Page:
His tears all ice, his locks all snow, mencement of the bowl; the length of Just crept from some huge avalanche. Incog. each bowl is two inches and nine-sixteenths of an inch; and the height of
M. M. M. a traveller in Russia, comeach apostle is one inch and one-six- municates, through the Gentleman's Mateenth : the entire length of each spoon is gazine of 1785, a remarkable method of seven inches and one-eighth of an inch. cultivating bees, and preserving them from They are of silver; the lightest, which is their housebreakers, the bears. The RusSt. Peter, weighs 1 oz. 5 dwts. 9 gr.; the sians of Borodskoe, on the banks of the heaviest is St. Bartholomew, and weighs river Ufa, deposit the hives within exca1 oz. 9 dwts. 4 gr.; their collective weight vations that they form in the hardest, is 16 oz. 14 dwts. 16 gr. The bat, or Hat strongest, and loftiest trees of the forest, covering, on the head of each figure, is at about five-and-twenty or thirty feet usual to apostles-spoons, and was pro- high from the ground, and even higher, if bably affixed to save the features from the height of the trunk allows it. They effacement. In a really fine state they hollow out the holes lengthways, with are very rare.
small narrow hatchets, and with chisels It seems from “ the Gossips," a poem and gouges complete their work. The by Shipman, iu 1666, that the usage of longitudinal aperture of the hive is stopped giving apostle-spoons' at christenings, by a cover of two or more pieces exactly was at that time on the decline :
fitted to it, and pierced with small holes, “Formerly, when they us'd to troul, to give ingress and egress to the bees. Gilt bowls of sack, they gave the bowl ; No means can be devised more ingenious Two spoons at least; an use il kept ; or more convenient for climbing the high"Tis well if now our own be left."
est and the smoothest trees than those An anecdote is related of Shakspeare practised by this people, for the construcand Ben Jonson, which bears upon the tion and visitation of these hives. For usage: Shakspeare was godfather to one this purpose they use nothing but a very of Jonson's children, and, after the christ- sharp axe, a leathern strap, or a common ening, being in deep study, Jonson cheer- rope. The man places himself against ingly asked him, why he was so melan- the trunk of the tree, and passes the cord choly? “ Ben,” said he,“ I have been round his body and round the tree, just considering a great while what should be leaving it sufficient play for casting it the fittest gift for me to bestow upon my higher and higher, by jerks, towards the godchild, and I have resolved it at last.” elevation he desires to attain, and there to “I prithee, what?" said Ben, “ I' faith, place his body, bent as in a swing, his Ben," answered Shakspeare, “ I'll give feet resting against the tree, and preservhim a dozen good latten spoons, and thou ing the free use of his hands. This done, shalt translate them.” The word latten, he takes his axe, and at about the height intended as a play upon latin, is the name of his body makes the first notch or step for thin iron tinned, of which spoons, and in the tree; then he takes his rope, the similar small articles of household use, are two ends whereof he takes care to have sometimes made. Without being aware tied very fast, and throws it towards the of the origin, it is still a custom with top of the trunk. Placed thus in his rope many persons, to present spoons at christ- by the middle of his body, and resting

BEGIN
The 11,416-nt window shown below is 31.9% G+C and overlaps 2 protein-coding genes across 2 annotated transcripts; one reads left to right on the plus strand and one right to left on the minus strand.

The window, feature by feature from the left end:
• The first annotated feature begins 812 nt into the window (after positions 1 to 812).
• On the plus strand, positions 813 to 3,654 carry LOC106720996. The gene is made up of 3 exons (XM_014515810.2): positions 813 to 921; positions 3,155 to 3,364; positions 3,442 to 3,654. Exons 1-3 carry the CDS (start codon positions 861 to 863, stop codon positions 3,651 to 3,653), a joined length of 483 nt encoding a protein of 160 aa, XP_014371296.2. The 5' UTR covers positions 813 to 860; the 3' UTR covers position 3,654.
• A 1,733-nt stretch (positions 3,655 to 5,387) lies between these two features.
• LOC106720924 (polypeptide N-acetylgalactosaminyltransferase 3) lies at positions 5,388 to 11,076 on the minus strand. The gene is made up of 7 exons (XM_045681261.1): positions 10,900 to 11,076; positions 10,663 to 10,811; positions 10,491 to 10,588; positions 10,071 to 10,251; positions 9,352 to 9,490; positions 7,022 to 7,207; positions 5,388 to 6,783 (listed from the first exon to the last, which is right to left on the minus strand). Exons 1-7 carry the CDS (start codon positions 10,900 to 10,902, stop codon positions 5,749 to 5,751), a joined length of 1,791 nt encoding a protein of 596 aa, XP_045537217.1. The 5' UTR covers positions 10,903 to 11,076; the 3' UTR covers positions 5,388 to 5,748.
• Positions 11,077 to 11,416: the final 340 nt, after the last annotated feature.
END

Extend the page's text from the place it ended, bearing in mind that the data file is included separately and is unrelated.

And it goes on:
his feet against the tree, he ascends by necessary work with the above-mentioned two steps, and easily enables himself to tools, which are stuck in his girdle. He put one of his feet in the notch. He now also carefully cuts away all boughs and makes a new step, and continues to mount protuberances beneath the hive, to render in this manner till he has reached the access as difficult as possible to the bears, intended height. He performs all this which abound in vast numbers throughwith incredible speed and agility. Being out the forests, and in spite of all imamounted to the place where he is to make ginable precautions, do considerable dathe hive, he cuts more convenient steps, mage to the hives. On this account the and, by the help of the rope, which his natives put in practice every kind of body keeps in distension, he performs his means, not only for defending themselves